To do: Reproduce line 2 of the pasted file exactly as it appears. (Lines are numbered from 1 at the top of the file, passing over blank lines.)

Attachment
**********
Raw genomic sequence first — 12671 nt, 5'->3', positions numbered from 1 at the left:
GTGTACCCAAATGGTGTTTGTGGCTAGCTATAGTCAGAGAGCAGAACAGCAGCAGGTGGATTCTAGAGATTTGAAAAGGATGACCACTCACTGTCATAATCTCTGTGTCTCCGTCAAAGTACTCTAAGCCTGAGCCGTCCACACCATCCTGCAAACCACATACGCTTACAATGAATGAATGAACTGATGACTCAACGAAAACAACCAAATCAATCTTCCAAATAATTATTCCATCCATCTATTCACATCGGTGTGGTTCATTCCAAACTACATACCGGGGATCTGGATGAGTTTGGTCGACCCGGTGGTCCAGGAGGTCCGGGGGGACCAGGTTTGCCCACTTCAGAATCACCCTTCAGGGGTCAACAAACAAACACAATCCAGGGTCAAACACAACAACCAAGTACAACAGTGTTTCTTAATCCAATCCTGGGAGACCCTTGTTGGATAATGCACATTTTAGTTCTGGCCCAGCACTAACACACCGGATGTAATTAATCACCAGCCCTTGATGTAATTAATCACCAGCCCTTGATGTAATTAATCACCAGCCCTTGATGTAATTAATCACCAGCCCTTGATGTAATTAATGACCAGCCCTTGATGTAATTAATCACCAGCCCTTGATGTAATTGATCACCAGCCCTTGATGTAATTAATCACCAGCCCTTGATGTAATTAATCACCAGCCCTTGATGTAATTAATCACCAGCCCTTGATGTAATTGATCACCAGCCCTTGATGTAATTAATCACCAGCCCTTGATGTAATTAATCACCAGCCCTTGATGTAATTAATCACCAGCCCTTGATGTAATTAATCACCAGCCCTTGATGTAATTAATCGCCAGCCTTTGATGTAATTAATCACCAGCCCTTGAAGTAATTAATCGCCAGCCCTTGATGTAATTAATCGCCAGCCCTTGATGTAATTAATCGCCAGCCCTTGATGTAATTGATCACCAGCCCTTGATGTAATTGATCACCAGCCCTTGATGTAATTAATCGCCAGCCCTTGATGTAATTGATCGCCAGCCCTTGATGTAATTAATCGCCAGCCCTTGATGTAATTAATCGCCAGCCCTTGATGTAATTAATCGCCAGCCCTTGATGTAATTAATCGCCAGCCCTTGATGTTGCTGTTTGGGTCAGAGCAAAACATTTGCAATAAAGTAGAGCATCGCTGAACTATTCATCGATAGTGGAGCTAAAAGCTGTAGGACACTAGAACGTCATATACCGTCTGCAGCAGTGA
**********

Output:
GTGTACCCAAATGGTGTTTGTGGCTAGCTATAGTCAGAGAGCAGAACAGCAGCAGGTGGATTCTAGAGATTTGAAAAGGATGACCACTCACTGTCATAATCTCTGTGTCTCCGTCAAAGTACTCTAAGCCTGAGCCGTCCACACCATCCTGCAAACCACATACGCTTACAATGAATGAATGAACTGATGACTCAACGAAAACAACCAAATCAATCTTCCAAATAATTATTCCATCCATCTATTCACATCGGTGTGGTTCATTCCAAACTACATACCGGGGATCTGGATGAGTTTGGTCGACCCGGTGGTCCAGGAGGTCCGGGGGGACCAGGTTTGCCCACTTCAGAATCACCCTTCAGGGGTCAACAAACAAACACAATCCAGGGTCAAACACAACAACCAAGTACAACAGTGTTTCTTAATCCAATCCTGGGAGACCCTTGTTGGATAATGCACATTTTAGTTCTGGCCCAGCACTAACACACCGGATGTAATTAATCACCAGCCCTTGATGTAATTAATCACCAGCCCTTGATGTAATTAATCACCAGCCCTTGATGTAATTAATCACCAGCCCTTGATGTAATTAATGACCAGCCCTTGATGTAATTAATCACCAGCCCTTGATGTAATTGATCACCAGCCCTTGATGTAATTAATCACCAGCCCTTGATGTAATTAATCACCAGCCCTTGATGTAATTAATCACCAGCCCTTGATGTAATTGATCACCAGCCCTTGATGTAATTAATCACCAGCCCTTGATGTAATTAATCACCAGCCCTTGATGTAATTAATCACCAGCCCTTGATGTAATTAATCACCAGCCCTTGATGTAATTAATCGCCAGCCTTTGATGTAATTAATCACCAGCCCTTGAAGTAATTAATCGCCAGCCCTTGATGTAATTAATCGCCAGCCCTTGATGTAATTAATCGCCAGCCCTTGATGTAATTGATCACCAGCCCTTGATGTAATTGATCACCAGCCCTTGATGTAATTAATCGCCAGCCCTTGATGTAATTGATCGCCAGCCCTTGATGTAATTAATCGCCAGCCCTTGATGTAATTAATCGCCAGCCCTTGATGTAATTAATCGCCAGCCCTTGATGTAATTAATCGCCAGCCCTTGATGTTGCTGTTTGGGTCAGAGCAAAACATTTGCAATAAAGTAGAGCATCGCTGAACTATTCATCGATAGTGGAGCTAAAAGCTGTAGGACACTAGAACGTCATATACCGTCTGCAGCAGTGA